May 3, 1968”8

  1. Source: Johnson Library, National Security File, Memos to the President, Walt Rostow, Vol. 74. Secret; Sensitive; Crocodile.
  2. The attached telegram was received at 1:49 a.m. in the Department of State, but the “comment” by Sullivan in telegram 6241 from Vientiane, May 3, was received at 12:24 a.m. In a telephone call at 1 a.m., Rostow informed the President that word had been received from the North Vietnamese that they had agreed to open discussions at Paris in a week’s time. The President replied: “Well, I’d rather go to almost any place than Paris.” While Rostow saw little opportunity of substituting another site, he noted that at least the South Vietnamese would be much more comfortable with Paris than Warsaw. Rostow urged caution in any reply to the North Vietnamese, however, given their intention was solely to discuss the full cessation of bombing and other military actions. In addition, Rostow reassured Johnson that the bombing could be restarted if the conditions laid down in the San Antonio formula were violated. The President added that he did not want word of Hanoi’s offer to leak out before a response was discussed. (Ibid., Recordings and Transcripts, Recording of Telephone Conversation Between Johnson and Rostow, May 3, 1968, 1 a.m., Tape F68.06, PNO 1; transcript prepared specifically for this volume in the Office of the Historian)
  3. In a May 2 memorandum to Rostow, Jorden discussed the reasons for the administration’s firmness in insisting upon “a site where both sides can be sure of equal and fair and disinterested treatment.” (Ibid., National Security File, Memos to the President, Walt Rostow, Vol. 74)
  4. This paragraph in telegram 6241 reads: “Congratulations to those in Washington whose eyeballs are made of such stern stuff. Among our Asian friends, these two successive retreats by Hanoi from firmly held positions will be taken as a sign that the North Vietnamese are badly hurting and need negotiations in a very real way.”
  5. Printed from a copy that bears this typed signature.
  6. Secret; Nodis; Crocodile.
  7. The United States had deemed acceptable the Indonesian offer of a peace ship in the Tonkin Gulf, but the DRV rejected it the following day. (Telegrams 156173 to Djakarta, May 1, and telegram 6429 from Djakarta, May 2; National Archives and Records Administration, RG 59, Central Files 1967–69, POL 27–14 VIET/CROCODILE) In a memorandum to the President, May 1, 12:50 p.m., Rostow noted that the Indonesians were “selling the idea in Hanoi in part on the grounds that our Allies could be excluded.” (Johnson Library, National Security File, Country File, Vietnam, 6 G(6), Talks with Hanoi)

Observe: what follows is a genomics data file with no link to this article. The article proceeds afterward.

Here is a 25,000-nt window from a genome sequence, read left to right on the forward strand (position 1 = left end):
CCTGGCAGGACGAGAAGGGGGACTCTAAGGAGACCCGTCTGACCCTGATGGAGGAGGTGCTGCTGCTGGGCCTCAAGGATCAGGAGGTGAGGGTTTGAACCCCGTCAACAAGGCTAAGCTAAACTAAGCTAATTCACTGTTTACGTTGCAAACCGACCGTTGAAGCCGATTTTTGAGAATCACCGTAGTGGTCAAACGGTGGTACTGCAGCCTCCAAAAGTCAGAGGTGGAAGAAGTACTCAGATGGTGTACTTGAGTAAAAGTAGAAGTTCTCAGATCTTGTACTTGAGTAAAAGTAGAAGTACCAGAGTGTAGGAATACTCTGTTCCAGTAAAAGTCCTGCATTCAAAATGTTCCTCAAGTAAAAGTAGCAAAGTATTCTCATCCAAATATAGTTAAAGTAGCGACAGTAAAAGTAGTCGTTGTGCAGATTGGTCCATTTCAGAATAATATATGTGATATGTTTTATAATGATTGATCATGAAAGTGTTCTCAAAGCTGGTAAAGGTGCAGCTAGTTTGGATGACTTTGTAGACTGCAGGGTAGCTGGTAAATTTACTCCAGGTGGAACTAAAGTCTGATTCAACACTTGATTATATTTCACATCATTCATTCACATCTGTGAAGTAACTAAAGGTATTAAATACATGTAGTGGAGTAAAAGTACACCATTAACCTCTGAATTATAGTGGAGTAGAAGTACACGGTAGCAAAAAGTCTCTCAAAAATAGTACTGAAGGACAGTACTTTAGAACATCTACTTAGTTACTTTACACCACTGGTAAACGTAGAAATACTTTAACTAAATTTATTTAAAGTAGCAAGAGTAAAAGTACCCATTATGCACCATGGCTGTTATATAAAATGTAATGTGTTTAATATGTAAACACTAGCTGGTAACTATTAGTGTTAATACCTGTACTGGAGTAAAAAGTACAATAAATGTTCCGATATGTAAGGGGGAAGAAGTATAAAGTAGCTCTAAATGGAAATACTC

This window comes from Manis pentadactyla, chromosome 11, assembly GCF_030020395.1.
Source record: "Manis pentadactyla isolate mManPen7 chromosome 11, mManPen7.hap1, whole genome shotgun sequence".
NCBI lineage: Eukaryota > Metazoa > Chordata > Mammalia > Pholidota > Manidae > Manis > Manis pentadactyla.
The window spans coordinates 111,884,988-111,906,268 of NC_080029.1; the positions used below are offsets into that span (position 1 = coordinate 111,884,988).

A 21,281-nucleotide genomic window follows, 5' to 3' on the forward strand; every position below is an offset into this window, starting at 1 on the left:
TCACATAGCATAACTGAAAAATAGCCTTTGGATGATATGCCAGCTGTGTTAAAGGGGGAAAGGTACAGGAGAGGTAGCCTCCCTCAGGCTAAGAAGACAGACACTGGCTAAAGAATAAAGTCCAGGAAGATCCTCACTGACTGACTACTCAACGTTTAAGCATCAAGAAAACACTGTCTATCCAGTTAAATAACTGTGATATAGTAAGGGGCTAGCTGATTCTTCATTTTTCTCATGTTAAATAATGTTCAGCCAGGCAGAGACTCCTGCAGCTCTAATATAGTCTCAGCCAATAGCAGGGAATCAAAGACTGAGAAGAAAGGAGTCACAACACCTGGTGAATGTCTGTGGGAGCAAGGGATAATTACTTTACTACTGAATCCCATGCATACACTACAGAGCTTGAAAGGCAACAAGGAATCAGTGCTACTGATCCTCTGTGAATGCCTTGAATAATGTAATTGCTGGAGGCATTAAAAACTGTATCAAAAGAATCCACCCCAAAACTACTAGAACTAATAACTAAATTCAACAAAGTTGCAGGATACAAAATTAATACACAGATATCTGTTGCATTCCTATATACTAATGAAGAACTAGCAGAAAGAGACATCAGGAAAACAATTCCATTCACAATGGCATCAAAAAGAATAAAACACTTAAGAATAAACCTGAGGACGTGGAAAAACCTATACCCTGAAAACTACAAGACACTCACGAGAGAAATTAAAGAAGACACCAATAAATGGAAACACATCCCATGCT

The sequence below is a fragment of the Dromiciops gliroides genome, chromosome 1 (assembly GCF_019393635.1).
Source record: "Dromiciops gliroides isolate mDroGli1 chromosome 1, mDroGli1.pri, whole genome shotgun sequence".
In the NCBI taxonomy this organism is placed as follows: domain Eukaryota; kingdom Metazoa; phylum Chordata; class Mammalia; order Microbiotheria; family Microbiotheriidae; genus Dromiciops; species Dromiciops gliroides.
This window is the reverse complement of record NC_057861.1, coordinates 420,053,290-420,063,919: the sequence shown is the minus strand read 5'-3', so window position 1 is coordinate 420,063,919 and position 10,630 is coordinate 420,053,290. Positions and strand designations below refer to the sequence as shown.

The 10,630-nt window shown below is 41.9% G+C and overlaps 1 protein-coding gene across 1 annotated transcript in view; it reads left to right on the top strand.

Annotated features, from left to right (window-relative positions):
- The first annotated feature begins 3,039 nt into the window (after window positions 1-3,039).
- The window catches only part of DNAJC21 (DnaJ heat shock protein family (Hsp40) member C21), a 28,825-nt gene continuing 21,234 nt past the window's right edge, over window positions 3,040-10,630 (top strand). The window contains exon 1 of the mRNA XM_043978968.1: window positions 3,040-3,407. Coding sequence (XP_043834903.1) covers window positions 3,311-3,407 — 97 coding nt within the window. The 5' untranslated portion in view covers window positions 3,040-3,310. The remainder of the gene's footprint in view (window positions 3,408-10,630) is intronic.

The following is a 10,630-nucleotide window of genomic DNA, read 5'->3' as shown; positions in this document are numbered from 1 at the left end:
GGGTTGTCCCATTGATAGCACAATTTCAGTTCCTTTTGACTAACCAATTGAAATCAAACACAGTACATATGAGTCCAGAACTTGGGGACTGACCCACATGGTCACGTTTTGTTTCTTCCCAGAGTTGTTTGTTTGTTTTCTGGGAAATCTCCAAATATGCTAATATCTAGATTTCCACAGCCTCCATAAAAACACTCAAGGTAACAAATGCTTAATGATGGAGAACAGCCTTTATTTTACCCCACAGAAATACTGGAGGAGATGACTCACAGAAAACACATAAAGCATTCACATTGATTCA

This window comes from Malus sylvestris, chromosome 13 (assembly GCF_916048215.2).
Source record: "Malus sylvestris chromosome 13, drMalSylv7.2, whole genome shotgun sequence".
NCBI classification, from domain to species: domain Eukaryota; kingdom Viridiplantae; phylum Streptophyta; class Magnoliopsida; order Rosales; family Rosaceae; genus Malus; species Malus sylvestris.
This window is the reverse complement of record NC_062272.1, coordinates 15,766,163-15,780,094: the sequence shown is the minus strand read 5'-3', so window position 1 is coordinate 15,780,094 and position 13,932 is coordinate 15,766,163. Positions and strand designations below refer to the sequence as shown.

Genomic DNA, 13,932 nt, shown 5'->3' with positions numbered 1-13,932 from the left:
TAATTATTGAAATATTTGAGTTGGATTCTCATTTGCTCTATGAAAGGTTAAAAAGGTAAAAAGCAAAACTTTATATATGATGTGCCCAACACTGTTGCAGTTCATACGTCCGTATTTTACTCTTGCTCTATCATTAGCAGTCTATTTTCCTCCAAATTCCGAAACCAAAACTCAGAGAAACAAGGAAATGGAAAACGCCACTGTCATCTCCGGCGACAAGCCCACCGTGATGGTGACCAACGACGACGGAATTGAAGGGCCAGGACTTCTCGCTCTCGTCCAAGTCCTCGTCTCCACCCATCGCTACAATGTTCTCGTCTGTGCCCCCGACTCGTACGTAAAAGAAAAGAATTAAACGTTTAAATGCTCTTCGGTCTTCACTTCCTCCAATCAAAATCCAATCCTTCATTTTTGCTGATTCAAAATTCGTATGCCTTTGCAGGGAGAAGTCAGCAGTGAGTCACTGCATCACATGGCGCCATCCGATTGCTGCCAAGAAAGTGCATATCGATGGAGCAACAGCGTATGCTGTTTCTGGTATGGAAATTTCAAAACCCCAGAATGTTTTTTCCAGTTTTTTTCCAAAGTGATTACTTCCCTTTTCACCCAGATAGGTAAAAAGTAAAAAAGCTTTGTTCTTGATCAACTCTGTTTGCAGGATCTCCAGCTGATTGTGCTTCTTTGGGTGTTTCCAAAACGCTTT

8. Telegram 157530 to Seoul, Manila, Bangkok, Canberra, and Wellington, May 3, notified the Embassies of the DRV message. (National Archives and Records Administration, RG 59, Central Files 1967–69, POL 27–14 VIET/CROCODILE) Telegram 157542 to Vientiane, May 3, instructed Sullivan to deliver the following message “at once” to the DRV Embassy: “The USG accepts the time and place proposed by the Government of the DRV in its note of May 3.” (Ibid.) The DRV acknowledged this acceptance in a hand-delivered note to the Embassy in Vientiane. (Ibid.) In telegram JCS 4785 to Sharp and Westmoreland, May 3, Wheeler informed them of the DRV message and cautioned about a possible military offensive by the enemy prior to the start of negotiations, noting that “a bloody repulse of some spectacular initiative by NVA/VC forces” would serve to strengthen the U.S. negotiating position. (Ibid., RG 407, Litigation Collection, Westmoreland v. CBS, MACV Backchannel Messages to Westmoreland, 1–31 May 1968)